Check out their website or contact them on Whatsapp on 87773080777.
Lyzhnaya Baza Tsska
This cross-country skiing complex is an opportunity to get a walkout if you are into nordic skiing. Find them 250 km north of Astana.
Снежинка / Snowflake
Three hundred kilometers to the east of Astana, near Ekibastuz, there is a small hill where locals come to sled and ski. Only really good for small kids or learners wanting to muck around in the snow for an hour or two if you are already in Ekibastuz. Equipment rental is available.
Contact on Whatsapp for information.
Мырзашоқы / Myrzashoki
A small base on the edge of the Bayanaul Range with a single chairlift, this ski base appears to be quite new. Besides being a very small ski lift and run, Myrzashoki is 400 km east of Astana and unlikely worth the drive for the skiing alone.
Although they don’t appear to have a website, they occasionally post updates and information on their Instagram.
Back Country and Ski-touring Kazakhstan
While many of the ski resorts in Kazakhstan are small and somewhat antiquated, they do offer a gateway into some of the country’s great backcountry skiing opportunities. For all the same reasons listed above, Kazakhstan offers some of the best backcountry skiing anywhere. It is beautiful, uncrowded, snow-sure, and extremely affordable.
Ski-touring and Freeriding Almaty
As described above, Almaty is a great base for skiing in Kazakhstan. There are many opportunities for ski-touring and free rides in the mountains surrounding the former capital.
One great resource to begin your research, especially if you are planning to visit Almaty and the Ile Alatau backcountry, is powder.kz. This website and an online guidebook written by local expert Vitaliy Rage has a wealth of knowledge about the region’s backcountry.
Ski-touring and Freeriding the Kazakh Altai
Ridder is considered the capital of free riding in the east with the small ski bases described above supporting back-country skiing. Contact the lodges directly for more details.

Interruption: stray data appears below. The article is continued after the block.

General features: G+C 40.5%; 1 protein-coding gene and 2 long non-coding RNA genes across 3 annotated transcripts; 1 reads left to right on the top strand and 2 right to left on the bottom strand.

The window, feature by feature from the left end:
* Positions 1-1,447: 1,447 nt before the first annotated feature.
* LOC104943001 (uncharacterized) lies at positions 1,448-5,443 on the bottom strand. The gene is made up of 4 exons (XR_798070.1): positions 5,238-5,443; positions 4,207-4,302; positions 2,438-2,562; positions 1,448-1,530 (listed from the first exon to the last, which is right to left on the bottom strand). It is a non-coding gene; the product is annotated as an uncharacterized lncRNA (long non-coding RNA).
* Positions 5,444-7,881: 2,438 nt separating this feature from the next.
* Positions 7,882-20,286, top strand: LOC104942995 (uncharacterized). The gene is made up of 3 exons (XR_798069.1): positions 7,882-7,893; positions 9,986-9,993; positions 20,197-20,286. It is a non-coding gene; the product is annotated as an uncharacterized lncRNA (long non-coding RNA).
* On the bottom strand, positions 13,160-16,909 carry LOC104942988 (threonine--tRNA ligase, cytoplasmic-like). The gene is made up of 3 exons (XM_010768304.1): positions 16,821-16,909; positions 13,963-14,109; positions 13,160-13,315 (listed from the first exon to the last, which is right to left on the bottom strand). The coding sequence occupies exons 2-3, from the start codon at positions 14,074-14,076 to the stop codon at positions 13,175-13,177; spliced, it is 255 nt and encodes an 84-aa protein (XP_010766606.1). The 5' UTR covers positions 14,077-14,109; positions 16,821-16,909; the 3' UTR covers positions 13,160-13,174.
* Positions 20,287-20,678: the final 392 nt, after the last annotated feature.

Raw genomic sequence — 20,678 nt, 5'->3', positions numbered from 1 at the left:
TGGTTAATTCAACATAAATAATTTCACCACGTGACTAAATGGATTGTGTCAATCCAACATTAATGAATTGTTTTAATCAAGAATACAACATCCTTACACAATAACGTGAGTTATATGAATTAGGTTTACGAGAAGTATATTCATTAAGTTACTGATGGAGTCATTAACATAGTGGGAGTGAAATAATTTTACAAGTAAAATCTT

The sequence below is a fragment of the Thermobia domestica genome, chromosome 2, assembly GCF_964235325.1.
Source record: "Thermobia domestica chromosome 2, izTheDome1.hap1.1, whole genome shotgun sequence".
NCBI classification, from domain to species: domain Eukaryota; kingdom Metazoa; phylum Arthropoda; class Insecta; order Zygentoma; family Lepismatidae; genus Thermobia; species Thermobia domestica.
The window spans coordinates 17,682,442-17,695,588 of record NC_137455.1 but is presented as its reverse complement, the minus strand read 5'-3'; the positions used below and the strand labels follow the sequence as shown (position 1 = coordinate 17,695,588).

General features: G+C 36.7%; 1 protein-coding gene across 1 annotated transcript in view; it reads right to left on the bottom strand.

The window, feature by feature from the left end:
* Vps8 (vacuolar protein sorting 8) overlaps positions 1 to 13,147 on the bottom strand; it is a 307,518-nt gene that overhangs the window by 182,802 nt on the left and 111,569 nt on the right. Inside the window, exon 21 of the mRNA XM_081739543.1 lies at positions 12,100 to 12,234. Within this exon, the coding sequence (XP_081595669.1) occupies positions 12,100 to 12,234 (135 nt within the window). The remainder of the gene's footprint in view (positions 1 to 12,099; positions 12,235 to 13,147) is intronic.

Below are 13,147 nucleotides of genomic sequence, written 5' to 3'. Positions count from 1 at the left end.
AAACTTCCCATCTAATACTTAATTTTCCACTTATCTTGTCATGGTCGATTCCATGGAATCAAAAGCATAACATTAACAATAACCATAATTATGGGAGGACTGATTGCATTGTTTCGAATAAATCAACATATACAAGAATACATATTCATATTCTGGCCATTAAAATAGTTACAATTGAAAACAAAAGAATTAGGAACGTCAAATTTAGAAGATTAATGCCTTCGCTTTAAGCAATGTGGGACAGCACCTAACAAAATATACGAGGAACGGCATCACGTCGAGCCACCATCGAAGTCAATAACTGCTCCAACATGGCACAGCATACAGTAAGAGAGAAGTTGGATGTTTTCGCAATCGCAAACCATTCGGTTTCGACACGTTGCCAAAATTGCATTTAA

Guided Ski-tours in Kazakhstan
There are a variety of guided ski tours available in Kazakhstan to suit most budgets and experience. Tours are primarily carried out in the Alatau ski regions near Almaty and the Kazakh Altai in the east.
Kazakhstan ski tours can be anything from half-day tours out the back of popular resorts to multi-day wilderness adventures. Backcountry yurts are a popular accommodation to support ski tours and can be an authentic and cozy way to spend evenings between days of exploration.
Some of the popular tour agencies in Kazakhstan include:
Heliskiing in Kazakhstan
Heliskiing in Kazakhstan is popular and can be slightly more affordable than heliskiing in other regions (although the price difference is less noticeable). Heliskiing can take place after the ordinary Kazakhstan ski season has finished and heliskiing the glacier zone is possible as late as July.
Snowmobile and Cat-skiing Kazakhstan
Cat-skiing is most popular in the east of Kazakhstan (in particular Ridder) in the Altai mountains where there is limited lift infrastructure and a strong free-riding culture. Get in touch with the ski bases to enquire or organize a tour with a guide service.
Hopefully, you found some helpful information about skiing in Kazakhstan. If you have any questions or comments about the Kazakhstan ski resorts, backcountry skiing and free-riding in Kazakhstan, or anything else, please let us know in the comments below or send us an email at thevanabonds(a)thevanabondtales.com .
Looking for cheap skiing destinations? Check out Bansko, Bulgaria.